The Year’s Top 3 Growth ETFs as of August 2023

Stocks to buy

Want a safe way to participate in this year’s market rally? Consider taking a position in a growth exchange-traded fund (ETF).

These are passive rather than actively managed investments that typically track the performance of a particular stock index or basket of equities. Benefits of putting money into ETFs include diversification and broad exposure, both of which help to lessen risk when it comes to investor’s capital.

ETFs typically have less fees than actively managed investment vehicles such as mutual funds, and they often pay quarterly dividends, which also make them attractive options. With the stock market rally looking likely to continue through year’s end, now is a good time to focus on securities with high growth potential. Growth ETFs can help to significantly boost a portfolio over time.

Here are three of the year’s top growth ETFs as of this month.

Invesco QQQ (QQQ)

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Arguably the best-known ETF on this list is the Invesco QQQ (NASDAQ:QQQ). Known as the “Triple Q” or simply the “Q,” this exchange-traded fund tracks the Nasdaq 100 index and includes shares in many of the biggest and most popular technology companies such as Apple (NASDAQ:AAPL), Nvidia (NASDAQ:NVDA) and Tesla (NASDAQ:TSLA). Given its focus on big tech, the QQQ has a history of delivering outsized gains to shareholders.

So far in 2023, the QQQ ETF is up 42%. Through five years, the fund boasts a gain of 107%, and that’s after the “tech wreck” of 2022. Other reasons to be bullish about this fund are the fact that there is no minimal investment required and the fee charged is reasonable at 0.20%. The fund holds 101 stocks, 57% of which are of technology companies. The QQQ currently has $205 billion of assets under management, and has a dividend yield of 0.54% for an annual payment to stockholders of $2.02 per share.

iShares S&P 500 Growth ETF (IVW)


The iShares S&P 500 Growth ETF (NYSEARCA:IVW) is comprised of large-capitalization U.S. equities that are listed on the benchmark S&P 500 index and whose earnings are expected to grow at an above-average rate relative to the broader market. Top holdings in IVW include Apple, UnitedHealth Group (NYSE:UNH), and Visa (NYSE:V). In all, this ETF has 233 holdings.

It is not an exact mirror of the S&P 500 and its performance is a bit better, up 23% this year versus an 18% gain in the benchmark index. Management fees for the IVW ETF are reasonable at 0.18%, and the fund pays a quarterly dividend that yields 0.84% for an annual distribution of 59 cents.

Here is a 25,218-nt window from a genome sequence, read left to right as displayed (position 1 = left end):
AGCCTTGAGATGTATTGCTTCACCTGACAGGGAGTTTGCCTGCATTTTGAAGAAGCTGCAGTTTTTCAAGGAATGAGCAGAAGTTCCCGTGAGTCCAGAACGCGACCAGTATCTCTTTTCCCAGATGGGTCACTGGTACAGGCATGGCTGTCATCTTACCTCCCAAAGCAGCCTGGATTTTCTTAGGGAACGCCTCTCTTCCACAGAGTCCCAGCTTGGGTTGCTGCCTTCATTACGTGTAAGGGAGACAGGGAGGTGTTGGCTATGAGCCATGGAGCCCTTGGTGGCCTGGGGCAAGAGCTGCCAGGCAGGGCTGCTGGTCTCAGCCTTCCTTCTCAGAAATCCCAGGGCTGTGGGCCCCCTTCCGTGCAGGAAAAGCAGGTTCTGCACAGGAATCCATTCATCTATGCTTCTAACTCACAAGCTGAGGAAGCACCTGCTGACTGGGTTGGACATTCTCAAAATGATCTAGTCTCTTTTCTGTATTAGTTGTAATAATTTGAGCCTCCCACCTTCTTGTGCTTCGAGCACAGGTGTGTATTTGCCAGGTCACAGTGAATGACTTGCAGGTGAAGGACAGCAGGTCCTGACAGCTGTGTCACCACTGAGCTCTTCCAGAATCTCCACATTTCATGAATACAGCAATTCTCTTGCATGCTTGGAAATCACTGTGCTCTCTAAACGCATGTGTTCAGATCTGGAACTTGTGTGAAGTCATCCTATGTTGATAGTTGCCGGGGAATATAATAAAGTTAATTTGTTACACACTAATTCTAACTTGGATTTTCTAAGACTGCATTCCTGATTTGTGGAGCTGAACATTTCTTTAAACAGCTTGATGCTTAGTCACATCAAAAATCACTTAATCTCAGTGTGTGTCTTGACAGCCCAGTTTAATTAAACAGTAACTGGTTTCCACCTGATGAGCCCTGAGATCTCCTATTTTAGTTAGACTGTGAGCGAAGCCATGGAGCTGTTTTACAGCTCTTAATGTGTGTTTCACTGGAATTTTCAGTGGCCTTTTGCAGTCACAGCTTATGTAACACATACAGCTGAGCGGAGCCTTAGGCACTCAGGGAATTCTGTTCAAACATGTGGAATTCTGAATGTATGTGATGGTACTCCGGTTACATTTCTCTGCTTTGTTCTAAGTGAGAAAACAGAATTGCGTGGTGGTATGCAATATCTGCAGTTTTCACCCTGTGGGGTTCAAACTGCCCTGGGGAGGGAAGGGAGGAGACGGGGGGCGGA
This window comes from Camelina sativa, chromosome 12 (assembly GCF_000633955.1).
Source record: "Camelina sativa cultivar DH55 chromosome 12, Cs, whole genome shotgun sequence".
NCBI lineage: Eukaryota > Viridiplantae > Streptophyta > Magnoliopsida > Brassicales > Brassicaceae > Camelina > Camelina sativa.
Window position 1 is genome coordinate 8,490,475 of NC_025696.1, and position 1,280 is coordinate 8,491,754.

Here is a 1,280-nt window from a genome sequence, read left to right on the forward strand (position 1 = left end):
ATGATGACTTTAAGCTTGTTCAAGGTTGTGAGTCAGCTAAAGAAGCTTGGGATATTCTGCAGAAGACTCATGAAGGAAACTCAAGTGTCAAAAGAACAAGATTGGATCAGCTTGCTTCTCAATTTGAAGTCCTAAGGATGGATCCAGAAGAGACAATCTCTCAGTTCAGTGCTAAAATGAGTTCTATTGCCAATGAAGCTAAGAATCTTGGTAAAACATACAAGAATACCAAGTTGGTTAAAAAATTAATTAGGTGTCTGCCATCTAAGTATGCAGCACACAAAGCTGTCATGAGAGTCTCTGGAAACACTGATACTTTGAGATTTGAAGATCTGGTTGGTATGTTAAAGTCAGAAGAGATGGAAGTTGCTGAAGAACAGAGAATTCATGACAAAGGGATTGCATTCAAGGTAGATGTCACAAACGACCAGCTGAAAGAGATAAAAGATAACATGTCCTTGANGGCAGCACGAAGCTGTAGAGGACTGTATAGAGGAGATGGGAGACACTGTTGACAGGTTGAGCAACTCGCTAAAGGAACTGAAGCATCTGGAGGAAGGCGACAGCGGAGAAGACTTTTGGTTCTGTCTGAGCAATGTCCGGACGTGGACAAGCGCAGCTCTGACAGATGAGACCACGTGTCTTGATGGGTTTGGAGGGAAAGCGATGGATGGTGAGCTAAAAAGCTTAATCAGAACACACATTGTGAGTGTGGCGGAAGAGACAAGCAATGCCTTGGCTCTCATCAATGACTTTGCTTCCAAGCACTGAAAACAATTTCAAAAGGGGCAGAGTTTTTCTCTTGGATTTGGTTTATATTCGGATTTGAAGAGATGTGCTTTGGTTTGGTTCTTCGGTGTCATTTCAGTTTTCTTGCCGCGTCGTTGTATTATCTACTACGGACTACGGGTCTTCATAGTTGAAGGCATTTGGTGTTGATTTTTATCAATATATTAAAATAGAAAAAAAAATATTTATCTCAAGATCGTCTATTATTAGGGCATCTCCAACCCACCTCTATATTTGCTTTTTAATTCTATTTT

In terms of performance, IVW has increased 66% over the last five years, again slightly better than the 59% return in the S&P 500. Investors looking for the security of an exchange-traded fund but who want better than market returns, the iShares S&P 500 Growth ETF should fit the bill.

Vanguard Russell 2000 ETF (VTWO)

The current market rally is broadening out and starting to include smaller stocks, making now an opportune time to invest in the Vanguard Russell 2000 ETF (NASDAQ: VTWO), comprised of 2,022 of the smallest publicly traded companies in the U.S. It’s a great way to track leading small-cap stocks in the U.S. or equities that have a market capitalization of $250 million to $2 billion.

Year to date, VTWO is up a healthy 12%. More gains could be in the offering if the market rally lifts all boats. Like most Vanguard funds, the Russell 2000 ETF comes with a rock bottom management expense ratio of 0.10%.

Top holdings in this fund include smaller companies that many investors may have never heard of, such as Rambus (NASDAQ:RMBS) and Chart Industries (NYSE:GTLS). The fund pays a quarterly dividend of 23 cents, which is good for a yield of 1.20%.

On the date of publication, Joel Baglole held long positions in AAPL and NVDA. The opinions expressed in this article are those of the writer, subject to the Publishing Guidelines

Joel Baglole has been a business journalist for 20 years. He spent five years as a staff reporter at The Wall Street Journal, and has also written for The Washington Post and Toronto Star newspapers, as well as financial websites such as The Motley Fool and Investopedia.

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